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Food in Early Modern England 1500- 1760 -- review

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  • Michael Robinson
    Food in Early Modern England Joan Thirsk Continuum, 396pp, £30, ISBN 9781852855383 John Evelyn would find our agonies about food all too familiar. He was
    Message 1 of 2 , Apr 19, 2007
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      Food in Early Modern England

      Joan Thirsk
      Continuum, 396pp, £30, ISBN 9781852855383

      John Evelyn would find our agonies about food all too familiar. He was
      impressed with the modern `miracles of art' whereby plants were forced
      in hot beds and meats and fish were preserved for months or years; but
      nothing tasted better or was more wholesome than fresh ingredients. He
      was preoccupied by healthy diets, noting that `husbandmen and
      laborious people [were] more robust and longer lived than others of an
      uncertain, extravagant diet'. Others, from the 16th century through to
      the 18th, who were lucky or rich enough to be able to eat wild
      produce, rated their taste far above cultivated or reared foods. They
      hated that the seasons were being blurred by technological advances in
      preserving foodstuffs; that commercialisation of the food market led
      to bland standardisation; that man was losing touch with nature. With
      these boons came forgetfulness; in 1827 one writer noted that many
      former staples — borage, burnet, fennel, caraway, mangetout, peas,
      saffron and sorrel — were disappearing from the tables of the lower
      classes as tastes became homogenised.

      Continued:-
      http://www.spectator.co.uk/printer-friendly/books/29024/making-a-virtue-out-of-necessity.thtml
    • Terry Foreman
      Michael, Nice review of what seems to be a neat book -- another for Additional Reading? The mere mention of fennel made my mouth water for certain Italian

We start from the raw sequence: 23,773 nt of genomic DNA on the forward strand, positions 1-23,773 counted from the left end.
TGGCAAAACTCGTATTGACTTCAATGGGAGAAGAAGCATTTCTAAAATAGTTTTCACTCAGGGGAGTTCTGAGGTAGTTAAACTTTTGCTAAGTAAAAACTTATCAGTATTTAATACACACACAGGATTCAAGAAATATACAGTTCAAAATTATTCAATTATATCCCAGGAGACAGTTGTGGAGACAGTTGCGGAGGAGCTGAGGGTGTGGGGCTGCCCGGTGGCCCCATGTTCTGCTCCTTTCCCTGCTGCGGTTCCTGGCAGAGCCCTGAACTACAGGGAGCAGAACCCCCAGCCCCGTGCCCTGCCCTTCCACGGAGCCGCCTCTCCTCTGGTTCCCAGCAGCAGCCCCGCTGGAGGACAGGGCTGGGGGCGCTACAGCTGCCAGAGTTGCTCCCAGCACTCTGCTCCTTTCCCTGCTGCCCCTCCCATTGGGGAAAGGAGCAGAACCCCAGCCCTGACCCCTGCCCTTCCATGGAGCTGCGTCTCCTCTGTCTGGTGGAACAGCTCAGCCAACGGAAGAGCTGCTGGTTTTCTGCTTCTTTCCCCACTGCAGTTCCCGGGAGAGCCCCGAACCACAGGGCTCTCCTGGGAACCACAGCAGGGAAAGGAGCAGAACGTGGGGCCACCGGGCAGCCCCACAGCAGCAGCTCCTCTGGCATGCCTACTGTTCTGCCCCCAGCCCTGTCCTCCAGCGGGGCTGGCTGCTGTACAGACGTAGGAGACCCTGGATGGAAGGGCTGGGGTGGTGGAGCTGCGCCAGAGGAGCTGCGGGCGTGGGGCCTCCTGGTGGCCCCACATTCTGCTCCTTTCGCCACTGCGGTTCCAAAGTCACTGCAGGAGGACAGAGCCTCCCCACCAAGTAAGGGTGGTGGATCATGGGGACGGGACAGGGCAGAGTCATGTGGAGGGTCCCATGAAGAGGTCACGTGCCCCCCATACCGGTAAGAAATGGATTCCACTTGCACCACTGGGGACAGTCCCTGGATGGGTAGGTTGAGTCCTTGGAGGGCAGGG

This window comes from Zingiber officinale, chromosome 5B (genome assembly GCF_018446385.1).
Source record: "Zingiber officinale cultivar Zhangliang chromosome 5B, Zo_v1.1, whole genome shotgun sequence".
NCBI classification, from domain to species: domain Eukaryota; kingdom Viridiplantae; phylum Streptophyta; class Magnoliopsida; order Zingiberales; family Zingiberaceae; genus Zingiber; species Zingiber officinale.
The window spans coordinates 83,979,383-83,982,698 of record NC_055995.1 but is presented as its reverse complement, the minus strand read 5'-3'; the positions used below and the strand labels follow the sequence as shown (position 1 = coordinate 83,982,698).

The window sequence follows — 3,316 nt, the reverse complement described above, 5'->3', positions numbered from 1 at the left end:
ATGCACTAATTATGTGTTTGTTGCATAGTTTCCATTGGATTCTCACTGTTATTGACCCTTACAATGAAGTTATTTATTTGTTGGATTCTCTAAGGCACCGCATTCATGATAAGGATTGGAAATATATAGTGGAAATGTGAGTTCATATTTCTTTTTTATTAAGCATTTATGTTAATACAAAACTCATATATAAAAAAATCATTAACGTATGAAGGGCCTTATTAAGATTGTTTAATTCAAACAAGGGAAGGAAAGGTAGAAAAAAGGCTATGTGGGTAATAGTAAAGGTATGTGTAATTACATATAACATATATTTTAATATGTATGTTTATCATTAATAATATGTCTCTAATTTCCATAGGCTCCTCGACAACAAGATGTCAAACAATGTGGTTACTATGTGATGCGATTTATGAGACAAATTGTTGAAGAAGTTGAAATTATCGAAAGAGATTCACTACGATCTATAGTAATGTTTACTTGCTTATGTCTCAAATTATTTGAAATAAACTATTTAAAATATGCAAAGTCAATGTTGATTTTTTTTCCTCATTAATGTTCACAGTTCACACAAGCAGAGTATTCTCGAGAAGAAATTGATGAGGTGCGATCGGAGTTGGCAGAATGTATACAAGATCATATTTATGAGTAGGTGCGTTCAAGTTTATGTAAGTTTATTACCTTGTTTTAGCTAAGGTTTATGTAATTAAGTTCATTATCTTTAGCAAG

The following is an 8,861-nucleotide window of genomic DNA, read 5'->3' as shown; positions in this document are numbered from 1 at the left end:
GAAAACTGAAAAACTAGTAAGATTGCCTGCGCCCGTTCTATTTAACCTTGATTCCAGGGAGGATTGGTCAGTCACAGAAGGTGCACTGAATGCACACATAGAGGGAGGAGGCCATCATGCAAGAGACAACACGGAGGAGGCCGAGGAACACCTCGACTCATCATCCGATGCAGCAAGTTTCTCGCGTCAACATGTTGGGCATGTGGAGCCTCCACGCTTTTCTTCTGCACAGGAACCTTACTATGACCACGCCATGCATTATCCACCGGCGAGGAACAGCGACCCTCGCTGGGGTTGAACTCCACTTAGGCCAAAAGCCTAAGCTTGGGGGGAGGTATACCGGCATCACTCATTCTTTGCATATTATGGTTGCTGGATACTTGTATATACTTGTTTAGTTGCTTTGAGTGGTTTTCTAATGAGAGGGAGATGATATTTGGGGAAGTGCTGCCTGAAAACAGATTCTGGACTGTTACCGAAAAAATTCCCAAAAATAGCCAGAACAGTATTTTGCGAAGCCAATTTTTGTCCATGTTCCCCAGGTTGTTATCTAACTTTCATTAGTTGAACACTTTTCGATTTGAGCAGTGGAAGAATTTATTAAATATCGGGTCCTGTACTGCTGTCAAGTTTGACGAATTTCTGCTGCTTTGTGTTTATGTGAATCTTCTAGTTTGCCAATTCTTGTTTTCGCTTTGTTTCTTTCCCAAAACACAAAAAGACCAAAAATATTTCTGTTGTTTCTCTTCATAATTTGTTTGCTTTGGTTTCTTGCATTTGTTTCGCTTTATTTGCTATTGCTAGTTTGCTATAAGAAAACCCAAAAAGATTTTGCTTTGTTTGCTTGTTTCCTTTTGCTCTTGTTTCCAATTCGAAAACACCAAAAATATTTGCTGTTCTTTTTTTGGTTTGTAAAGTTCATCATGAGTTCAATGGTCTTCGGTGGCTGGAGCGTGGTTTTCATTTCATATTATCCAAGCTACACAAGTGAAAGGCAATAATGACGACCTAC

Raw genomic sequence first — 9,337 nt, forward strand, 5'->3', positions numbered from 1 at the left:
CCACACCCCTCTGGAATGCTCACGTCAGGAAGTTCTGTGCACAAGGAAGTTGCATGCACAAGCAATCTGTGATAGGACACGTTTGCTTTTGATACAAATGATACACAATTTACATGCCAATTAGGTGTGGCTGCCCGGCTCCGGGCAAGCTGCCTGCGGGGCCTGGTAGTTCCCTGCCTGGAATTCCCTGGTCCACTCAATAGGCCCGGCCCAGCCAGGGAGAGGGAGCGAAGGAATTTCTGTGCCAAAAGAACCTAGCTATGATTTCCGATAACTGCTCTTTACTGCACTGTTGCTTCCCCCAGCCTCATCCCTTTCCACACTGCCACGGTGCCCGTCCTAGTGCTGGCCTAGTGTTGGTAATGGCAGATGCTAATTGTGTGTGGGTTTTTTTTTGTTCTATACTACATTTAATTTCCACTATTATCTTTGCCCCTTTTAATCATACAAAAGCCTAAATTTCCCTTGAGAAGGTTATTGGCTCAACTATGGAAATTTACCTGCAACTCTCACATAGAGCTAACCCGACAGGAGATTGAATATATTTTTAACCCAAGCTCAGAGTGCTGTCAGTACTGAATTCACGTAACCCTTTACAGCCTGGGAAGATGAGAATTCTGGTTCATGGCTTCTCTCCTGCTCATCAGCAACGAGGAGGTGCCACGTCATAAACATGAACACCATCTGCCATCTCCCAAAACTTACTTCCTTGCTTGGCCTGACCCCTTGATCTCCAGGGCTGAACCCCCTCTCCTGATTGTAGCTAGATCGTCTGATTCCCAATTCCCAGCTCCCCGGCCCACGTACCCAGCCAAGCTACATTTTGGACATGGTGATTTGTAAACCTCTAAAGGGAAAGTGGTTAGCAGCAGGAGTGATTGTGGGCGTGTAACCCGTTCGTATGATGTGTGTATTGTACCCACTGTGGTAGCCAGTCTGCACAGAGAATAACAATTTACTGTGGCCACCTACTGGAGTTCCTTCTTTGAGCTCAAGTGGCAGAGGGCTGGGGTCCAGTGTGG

Message 2 of 2 , Apr 19, 2007
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        Michael,

        Nice review of what seems to be a neat book -- another for Additional Reading?
        The mere mention of fennel made my mouth water for certain Italian sausage,
        and it's late morning.

        Terry F


        At 07:52 AM 4/19/2007 +0000, you wrote:
        >Food in Early Modern England
        >
        >Joan Thirsk
        >Continuum, 396pp, £30, ISBN 9781852855383
        >
        >John Evelyn would find our agonies about food all too familiar. He was
        >impressed with the modern `miracles of art' whereby plants were forced
        >in hot beds and meats and fish were preserved for months or years; but
        >nothing tasted better or was more wholesome than fresh ingredients. He
        >was preoccupied by healthy diets, noting that `husbandmen and
        >laborious people [were] more robust and longer lived than others of an
        >uncertain, extravagant diet'. Others, from the 16th century through to
        >the 18th, who were lucky or rich enough to be able to eat wild
        >produce, rated their taste far above cultivated or reared foods. They
        >hated that the seasons were being blurred by technological advances in
        >preserving foodstuffs; that commercialisation of the food market led
        >to bland standardisation; that man was losing touch with nature. With
        >these boons came forgetfulness; in 1827 one writer noted that many
        >former staples — borage, burnet, fennel, caraway, mangetout, peas,
        >saffron and sorrel — were disappearing from the tables of the lower
        >classes as tastes became homogenised.
        >
        >Continued:-
        >http://www.spectator.co.uk/printer-friendly/books/29024/making-a-virtue-out-of-necessity.thtml
        >
        >
        >
        >
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